The Weather Underground, directed by Sam Green [see accompanying interview] and Bill Siegel, treats a quite different aspect of the history of the 1960s and 1970s: the group of American radicals who responded to the war in Vietnam and the turmoil of the time, including national liberation struggles in various parts of the globe, by bombing US government buildings and other facilities.
The group members avoided an FBI manhunt for most of a decade until, isolated and disillusioned with their own methods, they began turning themselves in to the authorities. The filmmakers interview the leading members of the group, including Bernadine Dohrn, Mark Rudd and others, as to their thoughts on their own political histories and their attitudes toward the present situation.
Green and Siegel have collected some fascinating archival material, particularly from the television networks, which quite graphically brings out the explosive character of the epoch. The film accurately conveys the outrage and horror provoked within wide layers of American youth by the unending brutality of the war in Vietnam. Some of the group’s members describe having been essentially driven mad by the thought of the thousands of Vietnamese dying on a daily basis as a result of their government’s policy.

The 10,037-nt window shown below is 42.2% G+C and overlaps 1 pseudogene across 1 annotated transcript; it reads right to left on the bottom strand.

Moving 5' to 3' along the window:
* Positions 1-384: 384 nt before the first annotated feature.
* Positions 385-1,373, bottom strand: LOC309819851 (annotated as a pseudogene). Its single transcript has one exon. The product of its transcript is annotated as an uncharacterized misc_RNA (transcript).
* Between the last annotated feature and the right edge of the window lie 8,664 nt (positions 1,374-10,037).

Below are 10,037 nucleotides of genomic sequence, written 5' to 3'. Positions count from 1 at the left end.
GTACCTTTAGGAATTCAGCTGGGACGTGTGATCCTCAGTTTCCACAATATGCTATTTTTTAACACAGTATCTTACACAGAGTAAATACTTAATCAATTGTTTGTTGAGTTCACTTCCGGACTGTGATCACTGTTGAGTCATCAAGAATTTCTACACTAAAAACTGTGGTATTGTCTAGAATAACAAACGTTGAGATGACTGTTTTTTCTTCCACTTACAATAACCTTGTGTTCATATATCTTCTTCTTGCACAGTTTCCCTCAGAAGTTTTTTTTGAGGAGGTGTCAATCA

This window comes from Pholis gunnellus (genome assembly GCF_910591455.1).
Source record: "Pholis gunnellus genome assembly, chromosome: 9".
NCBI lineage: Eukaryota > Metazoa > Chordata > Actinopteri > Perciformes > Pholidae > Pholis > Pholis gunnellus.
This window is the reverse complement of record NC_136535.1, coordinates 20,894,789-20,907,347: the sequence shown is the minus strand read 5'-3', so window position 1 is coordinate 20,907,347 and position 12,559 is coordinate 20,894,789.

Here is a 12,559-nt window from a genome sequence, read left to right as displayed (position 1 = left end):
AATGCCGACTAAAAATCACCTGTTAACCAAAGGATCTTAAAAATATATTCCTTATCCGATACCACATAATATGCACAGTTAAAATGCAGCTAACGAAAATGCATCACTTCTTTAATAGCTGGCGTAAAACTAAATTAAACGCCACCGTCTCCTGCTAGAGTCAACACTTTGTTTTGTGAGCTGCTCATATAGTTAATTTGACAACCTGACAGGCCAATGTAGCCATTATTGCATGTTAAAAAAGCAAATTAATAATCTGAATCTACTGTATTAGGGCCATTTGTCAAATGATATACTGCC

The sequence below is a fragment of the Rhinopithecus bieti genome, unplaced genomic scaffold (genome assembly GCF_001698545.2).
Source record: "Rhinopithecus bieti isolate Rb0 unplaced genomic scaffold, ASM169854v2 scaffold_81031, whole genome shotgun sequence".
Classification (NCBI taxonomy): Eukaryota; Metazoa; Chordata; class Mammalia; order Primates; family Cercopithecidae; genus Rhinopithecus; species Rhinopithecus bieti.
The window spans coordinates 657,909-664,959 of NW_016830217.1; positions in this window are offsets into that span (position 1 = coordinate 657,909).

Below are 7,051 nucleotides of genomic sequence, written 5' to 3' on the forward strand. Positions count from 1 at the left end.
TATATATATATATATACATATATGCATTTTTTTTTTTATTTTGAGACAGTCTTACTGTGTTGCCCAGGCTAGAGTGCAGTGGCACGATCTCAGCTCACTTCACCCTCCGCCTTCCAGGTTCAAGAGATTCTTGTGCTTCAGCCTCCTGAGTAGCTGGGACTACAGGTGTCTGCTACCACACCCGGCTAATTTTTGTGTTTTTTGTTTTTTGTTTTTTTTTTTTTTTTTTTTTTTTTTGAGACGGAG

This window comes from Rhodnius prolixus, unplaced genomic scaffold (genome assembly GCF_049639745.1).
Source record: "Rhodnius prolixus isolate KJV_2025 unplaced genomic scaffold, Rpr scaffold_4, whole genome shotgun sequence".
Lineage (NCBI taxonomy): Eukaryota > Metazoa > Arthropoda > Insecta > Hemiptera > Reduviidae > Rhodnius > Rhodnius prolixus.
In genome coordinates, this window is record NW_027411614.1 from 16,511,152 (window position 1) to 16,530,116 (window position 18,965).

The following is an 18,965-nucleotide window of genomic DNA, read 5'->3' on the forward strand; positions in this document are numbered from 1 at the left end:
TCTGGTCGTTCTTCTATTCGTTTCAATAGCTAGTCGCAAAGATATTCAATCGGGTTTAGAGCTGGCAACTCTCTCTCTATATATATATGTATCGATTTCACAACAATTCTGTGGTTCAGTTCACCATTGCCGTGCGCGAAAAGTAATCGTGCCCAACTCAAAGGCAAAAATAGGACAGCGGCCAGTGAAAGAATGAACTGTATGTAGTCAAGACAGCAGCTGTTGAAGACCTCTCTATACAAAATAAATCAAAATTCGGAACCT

Rudd tells the filmmakers, “Our nation was murdering people, and we didn’t know what to do about it.” Bill Ayers, another leader, says, “Opposing the war was urgent and immediate.” Naomi Jaffe comments that the group’s activity “fit into a period of revolution in the whole world. And I didn’t want to miss it.”
The film traces the history of the “Weathermen” from the stormy Students for a Democratic Society (SDS) convention in 1969 at which their faction gained leadership of the massive student organization. After their “Days of Rage” in Chicago, a planned rampage through the city’s commercial district in October 1969, drew only a few hundred people, the group members increasingly turned to individual acts of terror.